If an ELL student is a little slower to read or decipher material (especially if they’ve had lots of support in their class), a time constraint on a test won’t give them sufficient time to complete the test. Just because a student didn’t finish a test, doesn’t mean they don’t understand the material. You then are left guessing as to whether or not your student actually understood what you were testing them on.
So what are some ways to assessing English language learners then, if tests are not the full answer?
5 Ways to Assess English Language Learners Without Resorting to Tests
1. Rubrics and Performance Criteria
Using rubrics and performance criteria is a great way to assess a variety of student work. It’s usually based on language proficiency and academic progression through work such as presentations, written assignments and reading activities. You can not only use these to grade your students, but to chart their growth over a set period of time.
Both tools feature a list of criteria or standards that students know you’re assessing. Rubrics show what is considered below level, at level and above level. A performance criteria can simply be a checklist of what to assess for each student. With either of these assessment tools, it’s important to develop your own, as assessments are based on the teacher’s judgment.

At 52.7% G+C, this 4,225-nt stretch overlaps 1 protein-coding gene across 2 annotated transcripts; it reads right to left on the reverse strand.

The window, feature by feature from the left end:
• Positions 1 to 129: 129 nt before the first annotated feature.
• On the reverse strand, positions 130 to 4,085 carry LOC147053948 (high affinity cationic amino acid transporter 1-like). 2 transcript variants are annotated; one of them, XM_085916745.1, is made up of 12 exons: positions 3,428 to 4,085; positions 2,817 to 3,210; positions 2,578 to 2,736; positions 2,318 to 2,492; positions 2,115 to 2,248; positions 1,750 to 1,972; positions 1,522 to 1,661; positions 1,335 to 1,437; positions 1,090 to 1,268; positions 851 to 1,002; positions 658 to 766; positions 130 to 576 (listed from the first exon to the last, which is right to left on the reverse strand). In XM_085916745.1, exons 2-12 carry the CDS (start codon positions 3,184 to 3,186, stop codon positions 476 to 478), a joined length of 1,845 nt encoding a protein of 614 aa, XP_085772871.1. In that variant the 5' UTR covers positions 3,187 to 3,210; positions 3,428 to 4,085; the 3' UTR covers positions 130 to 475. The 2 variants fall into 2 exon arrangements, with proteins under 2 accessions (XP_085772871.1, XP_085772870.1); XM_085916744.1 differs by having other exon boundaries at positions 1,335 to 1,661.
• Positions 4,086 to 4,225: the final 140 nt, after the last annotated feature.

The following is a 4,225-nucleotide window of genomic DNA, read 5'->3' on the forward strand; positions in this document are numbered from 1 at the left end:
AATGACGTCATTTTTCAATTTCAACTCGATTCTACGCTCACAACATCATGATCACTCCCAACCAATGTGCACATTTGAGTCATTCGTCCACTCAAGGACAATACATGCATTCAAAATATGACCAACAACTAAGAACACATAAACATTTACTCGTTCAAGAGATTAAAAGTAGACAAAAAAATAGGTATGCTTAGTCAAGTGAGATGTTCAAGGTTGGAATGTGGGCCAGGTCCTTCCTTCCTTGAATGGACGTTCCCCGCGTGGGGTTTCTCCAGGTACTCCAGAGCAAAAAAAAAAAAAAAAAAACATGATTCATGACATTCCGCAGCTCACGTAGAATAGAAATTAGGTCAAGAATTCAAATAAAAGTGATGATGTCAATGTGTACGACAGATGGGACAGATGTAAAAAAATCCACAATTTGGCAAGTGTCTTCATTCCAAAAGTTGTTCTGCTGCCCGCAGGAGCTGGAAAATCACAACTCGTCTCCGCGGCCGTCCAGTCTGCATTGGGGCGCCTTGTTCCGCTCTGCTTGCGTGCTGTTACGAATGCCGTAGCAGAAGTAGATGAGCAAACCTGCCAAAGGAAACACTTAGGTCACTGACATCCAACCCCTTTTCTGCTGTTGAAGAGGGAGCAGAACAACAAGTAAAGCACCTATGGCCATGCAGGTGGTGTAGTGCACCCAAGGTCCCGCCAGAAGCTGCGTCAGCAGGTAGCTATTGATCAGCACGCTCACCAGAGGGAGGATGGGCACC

A tool like RubiStar is helpful, as it can show you sample rubrics other teachers have developed, and anyone can modify them for their own use.
When creating rubrics or performance criteria, make sure that what you’re assessing is clear and fair from the beginning. As well, don’t assess too much at once, as it’ll not only overwhelm you but your students as well. If it helps, ask other teachers how they created their rubrics, or simply have someone look over yours to see if it looks okay.
You can even take it a step further by bringing FluentU into the classroom.
FluentU takes authentic videos—like music videos, movie trailers, news and inspiring talks—and turns them into personalized language lessons.